by Pat Palleschi, Ph.D.
I can’t tell you how many people I’ve told to network to find a job — but, as my colleague Rob Cain has often told me, there is a way to network that doesn’t use “number of people I link to” as a metric.
There are certain people who bridge ties to new people that you don’t usually have within your sphere. The people who bridge ties are “super connectors” — they power up your networking and bring you better results with less drudgery.
So, as you network (face-to-face or using social networking sites), be aware of the key people who can “bridge” you to groups you usually don’t access. They can bridge you from a network of teachers to a network of scientists, for instance. That bridge may help you consult a group of scientists or train them on management. It can enable you to re-invent what you have been doing into a new language.
Turns out, social media is much like the networking of five years ago, because it follows the rule of “it is who you know” that gets you to where you want to be. As Rob Cross, an associate professor of management in the McIntire School of Commerce at the University of Virginia, says:
“Age-old wisdom suggests it is not what but whom you know that matters. Over decades this truism has been supported by a great deal of research on networks. Work since the 1970s shows that people who maintain certain kinds of networks do better: They are promoted more rapidly than their peers, make more money, are more likely to find a job if they lose their own, and are more likely to be considered high performers.”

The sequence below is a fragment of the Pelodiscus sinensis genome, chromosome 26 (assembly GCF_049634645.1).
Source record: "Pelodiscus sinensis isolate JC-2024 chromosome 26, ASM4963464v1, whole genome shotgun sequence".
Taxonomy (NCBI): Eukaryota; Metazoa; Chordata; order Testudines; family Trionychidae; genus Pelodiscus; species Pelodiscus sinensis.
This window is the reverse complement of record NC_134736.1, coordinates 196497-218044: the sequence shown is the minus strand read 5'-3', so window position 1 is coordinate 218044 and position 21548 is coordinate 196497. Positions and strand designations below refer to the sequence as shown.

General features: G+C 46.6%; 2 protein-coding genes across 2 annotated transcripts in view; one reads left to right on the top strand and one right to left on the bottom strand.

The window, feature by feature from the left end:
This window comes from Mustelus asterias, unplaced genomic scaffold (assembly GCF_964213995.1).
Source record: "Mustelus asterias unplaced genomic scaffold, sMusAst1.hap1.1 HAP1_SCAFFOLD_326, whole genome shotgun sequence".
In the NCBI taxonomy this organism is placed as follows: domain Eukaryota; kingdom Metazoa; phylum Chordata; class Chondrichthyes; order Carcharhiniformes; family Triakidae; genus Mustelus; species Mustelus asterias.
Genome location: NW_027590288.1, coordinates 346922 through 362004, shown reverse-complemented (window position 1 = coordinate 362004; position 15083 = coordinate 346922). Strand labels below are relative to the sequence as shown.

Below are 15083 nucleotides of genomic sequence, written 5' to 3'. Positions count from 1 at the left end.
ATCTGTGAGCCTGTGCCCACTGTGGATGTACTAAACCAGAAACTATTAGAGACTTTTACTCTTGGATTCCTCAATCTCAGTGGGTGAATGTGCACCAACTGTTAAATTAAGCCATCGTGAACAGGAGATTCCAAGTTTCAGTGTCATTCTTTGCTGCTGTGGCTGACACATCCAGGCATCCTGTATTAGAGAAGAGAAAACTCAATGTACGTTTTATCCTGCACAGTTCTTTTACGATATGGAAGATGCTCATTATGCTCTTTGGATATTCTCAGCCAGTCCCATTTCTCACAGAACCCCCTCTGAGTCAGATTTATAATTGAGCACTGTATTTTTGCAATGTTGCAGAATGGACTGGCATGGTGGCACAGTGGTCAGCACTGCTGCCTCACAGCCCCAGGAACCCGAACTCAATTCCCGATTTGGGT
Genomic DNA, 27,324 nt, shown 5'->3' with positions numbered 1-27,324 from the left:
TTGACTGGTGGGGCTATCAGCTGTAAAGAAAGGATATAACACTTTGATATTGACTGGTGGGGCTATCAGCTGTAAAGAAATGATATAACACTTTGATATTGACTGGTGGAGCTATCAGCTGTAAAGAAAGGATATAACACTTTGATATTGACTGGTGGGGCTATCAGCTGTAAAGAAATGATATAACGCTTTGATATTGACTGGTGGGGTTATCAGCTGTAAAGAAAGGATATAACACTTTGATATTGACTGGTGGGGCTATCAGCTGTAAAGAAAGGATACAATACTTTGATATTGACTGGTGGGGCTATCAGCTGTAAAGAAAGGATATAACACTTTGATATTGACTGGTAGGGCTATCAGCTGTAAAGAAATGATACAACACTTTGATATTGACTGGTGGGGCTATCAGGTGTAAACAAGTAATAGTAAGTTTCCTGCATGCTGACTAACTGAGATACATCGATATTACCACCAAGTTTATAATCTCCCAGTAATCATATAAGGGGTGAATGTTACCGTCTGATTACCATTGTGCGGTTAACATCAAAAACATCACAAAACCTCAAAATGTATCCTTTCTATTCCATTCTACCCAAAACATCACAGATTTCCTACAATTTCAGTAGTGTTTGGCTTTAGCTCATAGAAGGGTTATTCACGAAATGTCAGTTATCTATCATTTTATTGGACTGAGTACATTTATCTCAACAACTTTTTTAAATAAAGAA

The power of “super connectors” is immense. The problem with networking with the people you already know is that (in all likelihood) you share the same mindset. How can you grow without gaining new information, new perspectives and new points of view?
Pat Palleschi is the President of The Executive Agency. She has devoted the past 25 years to creating HR strategies that help organizations and individuals succeed. As VP of Human Resources Development at Disneyland, she helmed the Disney University, where she and her team made it their mission to attract, develop and retain Disney Cast members who were “pumped to perform.” Before Disney, Pat served as Senior VP of Training for Bank of America. She earned her doctorate at the University of Massachusetts and chaired the Speech Communication Department at Loyola Marymount